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In this episode of CREATE. PHOTOGRAPHY, host Daniel Sigg will discuss the photography of Ernst Haas. There will be a brief overview of his work, and then an image review of three of his images. Haas was one most influential photographers of the 20th century. And one of the pioneers of color photography.
Haas was born in Vienna in 1921.His father was very much into photography. He was repulsed from medical school due to his jewish heritage … He took up photography after the war – Ernst started shooting some of the returning prisoners of war in Vienna (from Russia). This story opened up new opportunities.. And at the invitation of Robert Capa, Haas joined Magnum in 1949, developing close associations with Capa, Henri Cartier-Bresson, and Werner Bishof.
Haas moved to the United States in 1951 Once in NYC, he decided that his grey times were mostly done, and he started experimenting with Kodachrome color film. He received the first ever color feature in LIFE in 1953 … it was called Images of a magic city and was a two-part photo essay and one of the first prominent uses of color photography in a pictorial magazine – some of these images appear in the recently published book New in Color 1952-1962
In 1962 he had his first solo exhibition Ernst Haas: Color Photography at the MOMA in color – Edward Steichen considered his work to be revolutionary – this was 14 years before William Eggleston had his first exhibition Photographs by William Eggleston there which sometimes was mentioned erroneously as the first color exhibition at the museum
The exhibition wasn’t given much attention although the NY times wrote a glowing review.
Throughout his career, Haas traveled extensively, photographing for LIFE, Vogue, and Look, to name a few of many influential publications.. He authored four books during his lifetime: The Creation (1971), In America (1975), In Germany (1976), and Himalayan Pilgrimage (1978).. Ernst Haas received the Hasselblad award in 1986, the year of his death. Haas photography has continued to be the subject of museum exhibitions and publications
The Ernst Haas Studio, located in New York, continues to manage Haas’s legacy
His work spans not only fantastic street photography, but also
- abstract photography
- intimate nature photographs (called creation on the website)
- travel photography
- motion (he experimented a lot with motion blur)
While he is known for his color work, his black and white work is beautiful and this includes much of his portraiture work. His awards, bibliography and exhibitions are vast and I encourage you to browse on his website to see the extent of his beautiful and stunning work
There is also a brief 10 min documentary on his website (containing some footage of a 4-part TV series called the Art of Seeing which was hosted by E. Haas back then). The documentary is called dreaming with open eyes – it was done for a company, but is still very well worth it watching as you will hear the artist speak and talk about photography in his own words.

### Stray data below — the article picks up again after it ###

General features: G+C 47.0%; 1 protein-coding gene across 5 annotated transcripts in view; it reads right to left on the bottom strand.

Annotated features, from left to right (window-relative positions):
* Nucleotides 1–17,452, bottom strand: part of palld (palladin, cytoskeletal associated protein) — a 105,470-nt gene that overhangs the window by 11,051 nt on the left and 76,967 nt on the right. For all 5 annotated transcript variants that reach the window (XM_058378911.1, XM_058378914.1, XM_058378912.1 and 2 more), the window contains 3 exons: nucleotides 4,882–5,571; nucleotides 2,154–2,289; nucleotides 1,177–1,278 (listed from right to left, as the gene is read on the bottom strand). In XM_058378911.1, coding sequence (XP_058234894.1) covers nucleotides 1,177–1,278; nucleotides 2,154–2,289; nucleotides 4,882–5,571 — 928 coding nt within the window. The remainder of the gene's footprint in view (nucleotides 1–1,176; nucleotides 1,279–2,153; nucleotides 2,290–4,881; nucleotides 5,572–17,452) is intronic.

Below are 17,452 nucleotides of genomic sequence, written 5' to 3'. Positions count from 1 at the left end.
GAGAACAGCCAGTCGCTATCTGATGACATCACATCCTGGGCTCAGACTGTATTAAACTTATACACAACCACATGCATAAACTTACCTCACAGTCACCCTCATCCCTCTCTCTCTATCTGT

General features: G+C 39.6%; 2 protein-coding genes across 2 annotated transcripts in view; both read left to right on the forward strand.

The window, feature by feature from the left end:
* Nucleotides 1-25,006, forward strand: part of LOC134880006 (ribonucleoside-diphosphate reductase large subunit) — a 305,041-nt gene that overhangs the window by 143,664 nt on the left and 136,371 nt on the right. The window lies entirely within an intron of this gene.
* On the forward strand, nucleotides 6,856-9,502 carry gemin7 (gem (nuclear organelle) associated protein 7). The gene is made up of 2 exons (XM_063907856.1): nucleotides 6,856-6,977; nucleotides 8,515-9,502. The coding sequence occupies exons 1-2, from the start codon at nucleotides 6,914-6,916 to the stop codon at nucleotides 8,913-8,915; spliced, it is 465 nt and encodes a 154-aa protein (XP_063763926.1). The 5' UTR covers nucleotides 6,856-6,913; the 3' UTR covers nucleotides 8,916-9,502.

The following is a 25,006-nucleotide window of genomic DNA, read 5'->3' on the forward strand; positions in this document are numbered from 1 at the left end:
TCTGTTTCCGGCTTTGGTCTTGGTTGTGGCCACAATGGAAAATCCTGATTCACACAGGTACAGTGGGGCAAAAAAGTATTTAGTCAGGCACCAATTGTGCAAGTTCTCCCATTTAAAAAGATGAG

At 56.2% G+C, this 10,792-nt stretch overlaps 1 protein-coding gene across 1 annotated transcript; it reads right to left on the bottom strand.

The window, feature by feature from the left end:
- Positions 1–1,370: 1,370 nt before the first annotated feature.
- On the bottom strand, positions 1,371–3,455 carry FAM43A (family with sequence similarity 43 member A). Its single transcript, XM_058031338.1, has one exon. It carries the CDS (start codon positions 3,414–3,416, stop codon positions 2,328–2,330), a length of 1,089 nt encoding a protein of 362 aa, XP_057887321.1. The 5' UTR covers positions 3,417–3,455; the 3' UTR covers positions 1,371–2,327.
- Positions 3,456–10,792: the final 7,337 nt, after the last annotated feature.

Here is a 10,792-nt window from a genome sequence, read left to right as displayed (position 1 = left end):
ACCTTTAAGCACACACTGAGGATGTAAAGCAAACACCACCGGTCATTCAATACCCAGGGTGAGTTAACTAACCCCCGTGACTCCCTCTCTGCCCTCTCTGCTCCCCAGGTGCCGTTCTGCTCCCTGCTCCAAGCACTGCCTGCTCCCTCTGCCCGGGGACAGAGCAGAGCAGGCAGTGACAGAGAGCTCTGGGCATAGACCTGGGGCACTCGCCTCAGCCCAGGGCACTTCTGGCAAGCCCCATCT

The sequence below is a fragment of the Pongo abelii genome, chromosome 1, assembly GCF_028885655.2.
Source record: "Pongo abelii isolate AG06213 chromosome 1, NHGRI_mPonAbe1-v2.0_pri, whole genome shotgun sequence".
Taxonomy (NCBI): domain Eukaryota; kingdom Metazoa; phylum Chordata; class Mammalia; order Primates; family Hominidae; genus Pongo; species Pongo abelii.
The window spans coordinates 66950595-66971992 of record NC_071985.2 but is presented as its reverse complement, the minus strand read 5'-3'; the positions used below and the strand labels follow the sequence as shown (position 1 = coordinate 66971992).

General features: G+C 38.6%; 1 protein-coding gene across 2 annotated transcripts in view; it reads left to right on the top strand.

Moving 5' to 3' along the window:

Here a quote by Ernst Haas that I think summarizes his inspiring approach to photography very well and I quote
“Bored with the obvious reality, I find my only fascination in transforming it into a subjective point of view. Without touching my subject, I want to come to the moment when, through the pure concentration of seeing, the composed picture becomes more “made” than taken. Without a descriptive caption to justify its existence, I would rather see it speaking for itself: less descriptive – more imaginative; less inforamtion- more suggestion; less prose-more poetry.”
Let’s start about his work in motion. It is something that happened in a way due to the fact that he was limited with the Kodachrome film (that had a very low ISO value, in fact the film Haas used for his New York book was ASA / ISO 8! Only in 1961, Kodak released a version II of its Kodachrome 35mm film with ISO rating of 25!).
Let’s talk a little bit more about Kodachrome film stock. Haas enjoyed the effects of Kodachrome very much and it was a big part of the tool box of the early color photographs of Haas and other color pioneers. The rich, red-heavy palette of the film resulted in very vibrant colors. When printed in dye transfer, Haas’ preferred method, it gave the images an almost liquid appearance. Also the images can develop subtle silver-halide outlines which further added to the aesthetic. You can see these effects and this aesthetic also very nicely in Saul Leiters work that we reviewed in episode 7, and also Fred Herzogs early work.
So because of the limitations of Kodachrome and its particularly ultra slow film speed, Haas was creating wonderful and beautiful motion blur images as he had to use longer exposure times for this very slow film. And I believe he was shooting primarily handheld in particular for his street work.
All his images have an absolutely fantastic sense of image composition. There isn’t anything not intended to be there in his imagery or so it seems.
The reds and red tones in his early color work are really standing out, which is, as mentioned, a hallmark of the Kodachrome film
Haas loved reflections, something you see a lot in his New York work in particular.
Wild Horses, Nevada, 1957 (copyright Ernst Haas)
Bilboard painter 1952 (copyright Ernst Haas)
Snowlovers 1964 (copyright Ernst Haas)
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